Divac Gets Laker Pep Talk Then Silences the Hornets


Nick Van Exel gave the crowd a piece of his mind. Vlade Divac got the doubters off his back. The Lakers survived a serious gut check.

But that was no advanced anatomy lesson Monday night, merely a 108-102 victory over the Charlotte Hornets before 23,698 at Charlotte Coliseum as Cedric Ceballos had 26 points and 10 rebounds and Van Exel added 26 points and nine assists.

Merely a 108-102 victory?



“We needed this game bad,” Van Exel said.

For a couple of reasons. A loss would have sent the Lakers back to Los Angeles with a 1-3 record on the trip, after having gone 3-1 on the two previous Eastern swings. And another bad showing by Divac, he of the seven rebounds and two blocked shots in 72 minutes the previous three games, would have had teammates hiding the sharp objects on the late-night charter flight home.

All Divac had done on the trip heading into the finale was trip, and that was against LaSalle Thompson and Dale Davis in Indiana, Eric Montross and Pervis Ellison in Boston and Sharone Wright and Shawn Bradley in Philadelphia, earning a benching for all of the fourth quarter and overtime against the 76ers. All this before he had even walked into the lion’s den--where Alonzo Mourning and Larry Johnson waited.

Opting against sending out for rosary beads, Coach Del Harris instead used part of his afternoon to give Divac a pep talk, before and after the shoot-around.


Come Monday’s game, he was rebounding well, but his shooting touch was still absent. Until it mattered most, that is.

Only three of eight from the field, and with the Lakers holding a 94-93 lead, Divac made a 20-footer from the right flat. The next possession, after Eddie Jones got the ball back for the Lakers by intercepting Hersey Hawkins’ attempted lob into the post, Divac went inside. He got fouled by Mourning while cutting across the lane, then made the basket for an eventual three-point play.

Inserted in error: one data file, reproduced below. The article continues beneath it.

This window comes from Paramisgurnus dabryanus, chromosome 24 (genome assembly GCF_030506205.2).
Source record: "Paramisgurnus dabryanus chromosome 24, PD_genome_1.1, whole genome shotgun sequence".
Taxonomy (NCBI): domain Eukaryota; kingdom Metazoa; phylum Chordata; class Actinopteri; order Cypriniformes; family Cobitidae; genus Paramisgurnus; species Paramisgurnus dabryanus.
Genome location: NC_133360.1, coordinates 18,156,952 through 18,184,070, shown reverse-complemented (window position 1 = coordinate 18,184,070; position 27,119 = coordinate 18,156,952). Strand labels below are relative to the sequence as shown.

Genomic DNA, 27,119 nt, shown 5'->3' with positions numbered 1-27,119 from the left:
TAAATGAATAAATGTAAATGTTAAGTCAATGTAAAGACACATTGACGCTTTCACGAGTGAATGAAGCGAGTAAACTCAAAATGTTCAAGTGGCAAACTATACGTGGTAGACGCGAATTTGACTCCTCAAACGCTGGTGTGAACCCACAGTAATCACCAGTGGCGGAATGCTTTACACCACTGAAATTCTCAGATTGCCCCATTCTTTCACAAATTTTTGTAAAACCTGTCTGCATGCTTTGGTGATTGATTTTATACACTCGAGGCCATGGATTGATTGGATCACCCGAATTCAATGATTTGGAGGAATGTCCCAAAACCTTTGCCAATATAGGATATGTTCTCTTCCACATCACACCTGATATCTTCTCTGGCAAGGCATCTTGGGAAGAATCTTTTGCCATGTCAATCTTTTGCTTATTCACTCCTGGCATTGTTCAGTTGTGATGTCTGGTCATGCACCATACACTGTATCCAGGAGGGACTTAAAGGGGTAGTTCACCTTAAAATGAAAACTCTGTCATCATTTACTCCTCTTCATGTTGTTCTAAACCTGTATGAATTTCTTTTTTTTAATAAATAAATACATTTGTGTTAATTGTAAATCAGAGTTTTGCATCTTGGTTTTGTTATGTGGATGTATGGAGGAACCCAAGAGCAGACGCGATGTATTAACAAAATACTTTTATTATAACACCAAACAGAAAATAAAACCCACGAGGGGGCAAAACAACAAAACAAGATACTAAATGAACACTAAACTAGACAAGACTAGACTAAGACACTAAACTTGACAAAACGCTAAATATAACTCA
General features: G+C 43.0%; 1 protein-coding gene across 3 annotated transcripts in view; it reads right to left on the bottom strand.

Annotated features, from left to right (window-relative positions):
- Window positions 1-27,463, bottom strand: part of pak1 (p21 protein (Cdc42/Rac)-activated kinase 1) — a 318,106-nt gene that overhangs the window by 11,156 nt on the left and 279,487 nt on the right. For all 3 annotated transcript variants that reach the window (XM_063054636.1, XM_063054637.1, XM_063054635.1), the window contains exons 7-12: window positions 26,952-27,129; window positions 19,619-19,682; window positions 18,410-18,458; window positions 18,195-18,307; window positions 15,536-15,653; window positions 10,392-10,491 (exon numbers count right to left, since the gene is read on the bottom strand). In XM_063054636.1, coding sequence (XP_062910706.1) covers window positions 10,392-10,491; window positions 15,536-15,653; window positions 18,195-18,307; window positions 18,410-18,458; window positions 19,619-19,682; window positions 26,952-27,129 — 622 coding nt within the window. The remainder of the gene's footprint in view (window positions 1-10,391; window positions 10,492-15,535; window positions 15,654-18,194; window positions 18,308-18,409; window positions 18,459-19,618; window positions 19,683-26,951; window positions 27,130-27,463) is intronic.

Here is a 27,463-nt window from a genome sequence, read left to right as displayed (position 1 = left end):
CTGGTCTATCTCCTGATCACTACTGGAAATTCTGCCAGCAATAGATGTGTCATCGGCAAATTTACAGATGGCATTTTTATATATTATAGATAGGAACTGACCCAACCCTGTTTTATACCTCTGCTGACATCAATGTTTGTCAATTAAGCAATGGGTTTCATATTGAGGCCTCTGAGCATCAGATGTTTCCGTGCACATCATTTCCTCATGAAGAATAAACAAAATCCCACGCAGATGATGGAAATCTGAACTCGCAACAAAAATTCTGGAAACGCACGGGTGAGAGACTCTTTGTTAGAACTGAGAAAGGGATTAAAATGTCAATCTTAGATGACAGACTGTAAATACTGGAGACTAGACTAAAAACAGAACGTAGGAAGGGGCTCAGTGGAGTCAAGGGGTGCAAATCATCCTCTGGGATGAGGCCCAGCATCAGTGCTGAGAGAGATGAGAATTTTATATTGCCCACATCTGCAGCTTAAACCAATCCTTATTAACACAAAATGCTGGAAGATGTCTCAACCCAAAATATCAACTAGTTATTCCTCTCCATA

Suddenly, with 5:03 remaining, Divac had provided the Lakers with the only breathing room they would need the rest of the way, 99-93. He helped seal the victory soon after by getting three defensive rebounds in the final 2 1/2 minutes, including the last two of the game, and kept an offensive possession alive when he tipped Van Exel’s missed three-point shot back out to Jones.

“Vlade joined the ranks of the living again here today,” Harris said. “We’re happy to have him back.”


Said Divac, who finished with 15 boards and 11 points in 35 minutes: “The most important were the last two rebounds, to keep our position.

If the Hornets, who had their club-record 13-game home winning streak broken, had their hands full late with Divac, the Van Exel-vs.-crowd showdown was a mismatch.

Still sore that travel complications forced Van Exel to cancel two pre-draft workouts with Charlotte in the summer of ’93, the fans booed him loudly during pregame introductions, just like last season. And when he missed a free throw with the Lakers holding a 105-102 edge, some fans behind the bench were on him hard as he came back to the huddle when the Hornets called a timeout.

The final word came when the Hornets had called another timeout, after Tony Smith made a pair from the line to give the Lakers their final 108-102 margin. Just before taking his seat, Van Exel looked into the crowd behind the bench and shouted “Shut up!”


“I was pumped,” he said later. “I thought I was Reggie Miller. They all looked like Spike Lee to me.”

By the end of the night, what they all looked like was disappointed.